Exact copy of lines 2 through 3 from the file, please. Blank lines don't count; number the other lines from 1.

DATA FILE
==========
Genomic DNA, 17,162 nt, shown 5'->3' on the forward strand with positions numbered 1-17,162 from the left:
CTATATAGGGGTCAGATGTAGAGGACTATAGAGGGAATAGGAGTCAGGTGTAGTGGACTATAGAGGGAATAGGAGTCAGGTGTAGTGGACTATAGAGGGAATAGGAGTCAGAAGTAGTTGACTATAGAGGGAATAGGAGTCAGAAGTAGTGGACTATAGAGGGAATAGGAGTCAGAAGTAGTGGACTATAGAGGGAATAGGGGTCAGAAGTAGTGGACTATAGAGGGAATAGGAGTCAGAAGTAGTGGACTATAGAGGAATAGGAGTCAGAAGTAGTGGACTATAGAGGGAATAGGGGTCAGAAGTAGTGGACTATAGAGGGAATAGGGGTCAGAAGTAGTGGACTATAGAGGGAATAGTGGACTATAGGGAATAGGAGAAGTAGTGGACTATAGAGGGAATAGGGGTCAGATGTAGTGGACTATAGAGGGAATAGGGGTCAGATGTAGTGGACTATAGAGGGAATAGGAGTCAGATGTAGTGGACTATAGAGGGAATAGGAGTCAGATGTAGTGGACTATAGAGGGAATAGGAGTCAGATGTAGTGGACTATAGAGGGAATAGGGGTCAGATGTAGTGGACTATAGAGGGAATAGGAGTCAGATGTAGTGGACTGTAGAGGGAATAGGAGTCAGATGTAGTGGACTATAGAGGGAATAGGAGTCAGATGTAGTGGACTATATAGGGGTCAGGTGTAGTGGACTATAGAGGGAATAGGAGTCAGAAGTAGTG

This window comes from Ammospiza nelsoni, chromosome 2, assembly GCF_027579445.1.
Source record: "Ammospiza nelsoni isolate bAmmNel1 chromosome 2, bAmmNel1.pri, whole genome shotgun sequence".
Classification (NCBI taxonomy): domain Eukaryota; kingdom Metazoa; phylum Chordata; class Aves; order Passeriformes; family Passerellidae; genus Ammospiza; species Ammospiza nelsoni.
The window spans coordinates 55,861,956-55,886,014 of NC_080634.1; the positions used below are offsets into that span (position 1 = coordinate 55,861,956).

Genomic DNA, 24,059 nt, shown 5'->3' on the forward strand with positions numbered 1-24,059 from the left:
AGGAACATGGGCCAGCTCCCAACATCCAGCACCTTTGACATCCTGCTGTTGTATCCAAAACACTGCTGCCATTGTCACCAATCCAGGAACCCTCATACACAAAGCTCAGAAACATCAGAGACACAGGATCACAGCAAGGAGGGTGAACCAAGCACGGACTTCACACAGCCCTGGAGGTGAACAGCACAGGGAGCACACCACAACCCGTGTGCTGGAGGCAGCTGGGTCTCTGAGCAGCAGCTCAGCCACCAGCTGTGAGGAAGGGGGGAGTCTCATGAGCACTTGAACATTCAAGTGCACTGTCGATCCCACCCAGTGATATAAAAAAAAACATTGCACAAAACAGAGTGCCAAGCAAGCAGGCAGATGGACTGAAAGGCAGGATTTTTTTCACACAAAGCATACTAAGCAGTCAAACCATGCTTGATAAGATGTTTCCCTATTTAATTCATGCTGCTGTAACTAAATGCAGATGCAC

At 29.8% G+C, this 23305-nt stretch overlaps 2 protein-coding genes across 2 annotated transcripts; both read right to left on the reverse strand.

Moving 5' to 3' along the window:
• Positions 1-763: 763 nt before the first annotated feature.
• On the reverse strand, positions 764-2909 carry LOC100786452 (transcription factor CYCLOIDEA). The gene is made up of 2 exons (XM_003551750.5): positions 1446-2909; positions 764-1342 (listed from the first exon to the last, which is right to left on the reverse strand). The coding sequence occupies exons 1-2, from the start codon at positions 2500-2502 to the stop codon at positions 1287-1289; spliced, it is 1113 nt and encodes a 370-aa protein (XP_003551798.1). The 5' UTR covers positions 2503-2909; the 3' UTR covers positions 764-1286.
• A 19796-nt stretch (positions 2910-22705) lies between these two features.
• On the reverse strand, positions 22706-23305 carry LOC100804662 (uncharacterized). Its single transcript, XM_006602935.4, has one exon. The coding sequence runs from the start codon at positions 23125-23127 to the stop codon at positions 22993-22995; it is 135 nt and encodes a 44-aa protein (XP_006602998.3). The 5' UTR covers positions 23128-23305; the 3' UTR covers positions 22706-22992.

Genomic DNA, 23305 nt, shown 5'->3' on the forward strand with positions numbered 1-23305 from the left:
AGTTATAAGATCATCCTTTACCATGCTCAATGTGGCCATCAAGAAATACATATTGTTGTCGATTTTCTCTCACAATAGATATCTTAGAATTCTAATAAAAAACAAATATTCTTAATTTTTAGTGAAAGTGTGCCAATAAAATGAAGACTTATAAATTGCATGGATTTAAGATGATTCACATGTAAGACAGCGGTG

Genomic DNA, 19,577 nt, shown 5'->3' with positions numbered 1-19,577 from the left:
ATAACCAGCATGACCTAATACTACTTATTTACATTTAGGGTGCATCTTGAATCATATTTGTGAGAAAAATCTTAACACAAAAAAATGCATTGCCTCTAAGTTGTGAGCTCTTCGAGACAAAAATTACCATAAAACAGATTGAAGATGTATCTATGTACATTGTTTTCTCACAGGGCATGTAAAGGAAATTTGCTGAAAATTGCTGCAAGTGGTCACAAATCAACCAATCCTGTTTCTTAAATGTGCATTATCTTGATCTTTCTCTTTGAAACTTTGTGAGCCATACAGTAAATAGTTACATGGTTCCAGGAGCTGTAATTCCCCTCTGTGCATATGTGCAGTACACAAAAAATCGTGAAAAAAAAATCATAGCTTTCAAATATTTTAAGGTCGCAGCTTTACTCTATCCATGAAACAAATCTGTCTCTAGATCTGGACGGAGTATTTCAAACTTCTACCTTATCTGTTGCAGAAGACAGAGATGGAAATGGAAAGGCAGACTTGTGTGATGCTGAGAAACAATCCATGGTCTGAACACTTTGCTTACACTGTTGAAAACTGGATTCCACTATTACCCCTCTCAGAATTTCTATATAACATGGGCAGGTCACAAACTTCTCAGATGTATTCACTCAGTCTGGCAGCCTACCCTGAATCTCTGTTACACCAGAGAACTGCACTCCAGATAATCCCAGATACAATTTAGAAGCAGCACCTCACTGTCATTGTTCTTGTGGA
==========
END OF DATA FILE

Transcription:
CTATATAGGGGTCAGATGTAGAGGACTATAGAGGGAATAGGAGTCAGGTGTAGTGGACTATAGAGGGAATAGGAGTCAGGTGTAGTGGACTATAGAGGGAATAGGAGTCAGAAGTAGTTGACTATAGAGGGAATAGGAGTCAGAAGTAGTGGACTATAGAGGGAATAGGAGTCAGAAGTAGTGGACTATAGAGGGAATAGGGGTCAGAAGTAGTGGACTATAGAGGGAATAGGAGTCAGAAGTAGTGGACTATAGAGGAATAGGAGTCAGAAGTAGTGGACTATAGAGGGAATAGGGGTCAGAAGTAGTGGACTATAGAGGGAATAGGGGTCAGAAGTAGTGGACTATAGAGGGAATAGTGGACTATAGGGAATAGGAGAAGTAGTGGACTATAGAGGGAATAGGGGTCAGATGTAGTGGACTATAGAGGGAATAGGGGTCAGATGTAGTGGACTATAGAGGGAATAGGAGTCAGATGTAGTGGACTATAGAGGGAATAGGAGTCAGATGTAGTGGACTATAGAGGGAATAGGAGTCAGATGTAGTGGACTATAGAGGGAATAGGGGTCAGATGTAGTGGACTATAGAGGGAATAGGAGTCAGATGTAGTGGACTGTAGAGGGAATAGGAGTCAGATGTAGTGGACTATAGAGGGAATAGGAGTCAGATGTAGTGGACTATATAGGGGTCAGGTGTAGTGGACTATAGAGGGAATAGGAGTCAGAAGTAGTG

This window comes from Ammospiza nelsoni, chromosome 2, assembly GCF_027579445.1.